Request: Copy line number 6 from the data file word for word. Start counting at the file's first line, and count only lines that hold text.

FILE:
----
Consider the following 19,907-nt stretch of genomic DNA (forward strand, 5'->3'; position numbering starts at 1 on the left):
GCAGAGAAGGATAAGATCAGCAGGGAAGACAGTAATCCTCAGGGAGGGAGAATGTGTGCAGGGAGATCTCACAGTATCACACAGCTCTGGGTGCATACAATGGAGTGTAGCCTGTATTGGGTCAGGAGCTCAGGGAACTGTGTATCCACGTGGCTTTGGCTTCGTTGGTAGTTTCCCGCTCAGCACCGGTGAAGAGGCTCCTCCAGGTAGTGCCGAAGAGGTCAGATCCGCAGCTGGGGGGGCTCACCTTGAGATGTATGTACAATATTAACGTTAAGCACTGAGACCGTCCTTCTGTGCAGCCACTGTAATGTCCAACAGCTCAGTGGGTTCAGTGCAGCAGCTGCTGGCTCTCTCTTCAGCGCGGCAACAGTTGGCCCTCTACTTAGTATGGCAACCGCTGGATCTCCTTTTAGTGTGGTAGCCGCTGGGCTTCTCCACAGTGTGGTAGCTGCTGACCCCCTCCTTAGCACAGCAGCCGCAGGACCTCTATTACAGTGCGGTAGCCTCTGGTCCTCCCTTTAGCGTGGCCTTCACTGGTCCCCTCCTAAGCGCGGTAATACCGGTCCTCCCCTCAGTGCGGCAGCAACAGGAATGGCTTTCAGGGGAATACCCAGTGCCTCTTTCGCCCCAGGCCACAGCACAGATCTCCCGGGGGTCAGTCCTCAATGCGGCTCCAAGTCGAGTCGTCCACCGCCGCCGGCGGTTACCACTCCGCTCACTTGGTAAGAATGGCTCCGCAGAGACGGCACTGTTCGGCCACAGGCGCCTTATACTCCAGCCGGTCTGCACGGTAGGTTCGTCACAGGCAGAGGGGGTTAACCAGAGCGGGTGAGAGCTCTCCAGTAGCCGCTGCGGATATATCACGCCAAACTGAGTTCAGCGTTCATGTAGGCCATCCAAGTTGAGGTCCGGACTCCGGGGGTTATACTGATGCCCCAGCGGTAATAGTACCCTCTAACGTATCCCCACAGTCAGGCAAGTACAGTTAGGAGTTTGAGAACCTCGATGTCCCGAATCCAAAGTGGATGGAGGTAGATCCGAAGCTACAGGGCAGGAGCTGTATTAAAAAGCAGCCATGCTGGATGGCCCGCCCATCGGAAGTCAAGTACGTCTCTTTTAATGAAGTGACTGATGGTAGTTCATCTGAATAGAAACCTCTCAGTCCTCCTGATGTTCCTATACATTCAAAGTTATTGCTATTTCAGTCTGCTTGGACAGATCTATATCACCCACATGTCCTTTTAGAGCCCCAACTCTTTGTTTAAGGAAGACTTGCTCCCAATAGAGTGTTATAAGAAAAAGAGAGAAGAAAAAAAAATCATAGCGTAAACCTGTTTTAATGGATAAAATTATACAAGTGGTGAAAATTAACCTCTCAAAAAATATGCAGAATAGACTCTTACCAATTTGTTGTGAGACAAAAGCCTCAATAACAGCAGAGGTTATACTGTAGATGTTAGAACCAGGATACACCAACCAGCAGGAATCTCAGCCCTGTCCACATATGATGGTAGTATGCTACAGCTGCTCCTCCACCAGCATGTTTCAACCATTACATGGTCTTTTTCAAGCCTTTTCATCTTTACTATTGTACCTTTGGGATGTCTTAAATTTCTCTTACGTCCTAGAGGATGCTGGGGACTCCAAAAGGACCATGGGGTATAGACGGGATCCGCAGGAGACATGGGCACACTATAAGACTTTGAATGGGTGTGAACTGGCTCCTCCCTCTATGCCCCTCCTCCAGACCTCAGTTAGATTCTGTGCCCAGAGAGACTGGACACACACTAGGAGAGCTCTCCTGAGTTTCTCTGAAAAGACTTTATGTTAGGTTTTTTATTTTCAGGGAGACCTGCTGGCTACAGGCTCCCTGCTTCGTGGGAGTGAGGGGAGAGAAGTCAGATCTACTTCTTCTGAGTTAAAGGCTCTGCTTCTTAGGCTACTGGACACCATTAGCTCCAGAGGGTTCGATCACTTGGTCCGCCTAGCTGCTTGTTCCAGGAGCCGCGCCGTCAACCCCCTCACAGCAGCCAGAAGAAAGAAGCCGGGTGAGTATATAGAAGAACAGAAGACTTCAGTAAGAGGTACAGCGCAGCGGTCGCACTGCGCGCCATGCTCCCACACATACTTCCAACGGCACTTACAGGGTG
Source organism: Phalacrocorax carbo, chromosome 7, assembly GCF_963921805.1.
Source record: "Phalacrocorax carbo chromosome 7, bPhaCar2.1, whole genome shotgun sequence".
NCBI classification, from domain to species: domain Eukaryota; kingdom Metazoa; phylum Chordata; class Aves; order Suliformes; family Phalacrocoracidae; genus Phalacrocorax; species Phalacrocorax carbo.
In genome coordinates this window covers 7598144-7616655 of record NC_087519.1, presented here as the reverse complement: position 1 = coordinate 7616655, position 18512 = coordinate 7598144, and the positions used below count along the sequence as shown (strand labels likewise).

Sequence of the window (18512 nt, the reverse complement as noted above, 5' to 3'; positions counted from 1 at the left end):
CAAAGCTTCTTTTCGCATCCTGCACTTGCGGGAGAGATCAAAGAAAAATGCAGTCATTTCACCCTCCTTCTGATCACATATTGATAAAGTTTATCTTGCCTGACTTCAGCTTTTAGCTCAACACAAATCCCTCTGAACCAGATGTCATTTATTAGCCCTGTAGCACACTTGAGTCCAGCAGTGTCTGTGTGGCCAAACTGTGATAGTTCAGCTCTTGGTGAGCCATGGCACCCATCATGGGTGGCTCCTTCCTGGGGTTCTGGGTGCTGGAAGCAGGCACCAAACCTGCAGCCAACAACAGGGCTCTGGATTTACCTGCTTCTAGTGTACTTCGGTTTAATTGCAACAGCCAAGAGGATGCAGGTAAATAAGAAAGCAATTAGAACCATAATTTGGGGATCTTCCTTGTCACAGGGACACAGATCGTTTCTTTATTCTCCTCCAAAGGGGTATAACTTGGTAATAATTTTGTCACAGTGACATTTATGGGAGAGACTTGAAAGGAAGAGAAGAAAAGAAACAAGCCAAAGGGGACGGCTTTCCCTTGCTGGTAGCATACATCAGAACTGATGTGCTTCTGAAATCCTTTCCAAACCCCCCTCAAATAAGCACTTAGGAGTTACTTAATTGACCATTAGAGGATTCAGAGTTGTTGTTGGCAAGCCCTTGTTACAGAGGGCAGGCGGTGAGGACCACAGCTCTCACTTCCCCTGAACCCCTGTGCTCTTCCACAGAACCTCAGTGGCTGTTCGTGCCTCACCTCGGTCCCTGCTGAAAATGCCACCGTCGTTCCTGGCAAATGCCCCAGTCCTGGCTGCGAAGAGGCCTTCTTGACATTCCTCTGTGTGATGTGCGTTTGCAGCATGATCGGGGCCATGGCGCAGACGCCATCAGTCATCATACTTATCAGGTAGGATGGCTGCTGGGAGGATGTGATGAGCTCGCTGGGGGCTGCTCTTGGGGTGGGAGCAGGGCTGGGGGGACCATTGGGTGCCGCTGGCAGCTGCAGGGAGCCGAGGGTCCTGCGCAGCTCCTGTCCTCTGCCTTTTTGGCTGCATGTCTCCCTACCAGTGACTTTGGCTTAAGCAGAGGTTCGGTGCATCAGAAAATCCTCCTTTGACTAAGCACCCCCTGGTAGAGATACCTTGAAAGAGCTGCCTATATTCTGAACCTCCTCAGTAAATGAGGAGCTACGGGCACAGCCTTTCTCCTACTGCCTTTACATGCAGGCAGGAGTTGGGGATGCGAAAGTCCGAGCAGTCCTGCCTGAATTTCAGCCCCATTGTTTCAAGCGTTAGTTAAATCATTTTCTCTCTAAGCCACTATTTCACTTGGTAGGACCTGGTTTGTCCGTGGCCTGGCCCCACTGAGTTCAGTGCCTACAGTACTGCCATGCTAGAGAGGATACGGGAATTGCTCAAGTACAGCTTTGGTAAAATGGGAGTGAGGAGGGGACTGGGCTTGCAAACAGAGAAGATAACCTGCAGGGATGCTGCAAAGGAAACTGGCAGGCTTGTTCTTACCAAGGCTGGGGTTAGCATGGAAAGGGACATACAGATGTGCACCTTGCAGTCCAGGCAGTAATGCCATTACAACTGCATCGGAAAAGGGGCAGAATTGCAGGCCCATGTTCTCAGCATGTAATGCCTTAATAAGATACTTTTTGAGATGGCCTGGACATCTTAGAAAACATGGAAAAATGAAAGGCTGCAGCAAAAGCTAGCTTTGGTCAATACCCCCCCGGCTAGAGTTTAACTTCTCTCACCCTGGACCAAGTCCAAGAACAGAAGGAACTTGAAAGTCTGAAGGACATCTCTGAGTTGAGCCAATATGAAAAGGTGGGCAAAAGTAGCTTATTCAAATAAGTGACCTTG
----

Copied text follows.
In genome coordinates this window covers 7598144-7616655 of record NC_087519.1, presented here as the reverse complement: position 1 = coordinate 7616655, position 18512 = coordinate 7598144, and the positions used below count along the sequence as shown (strand labels likewise).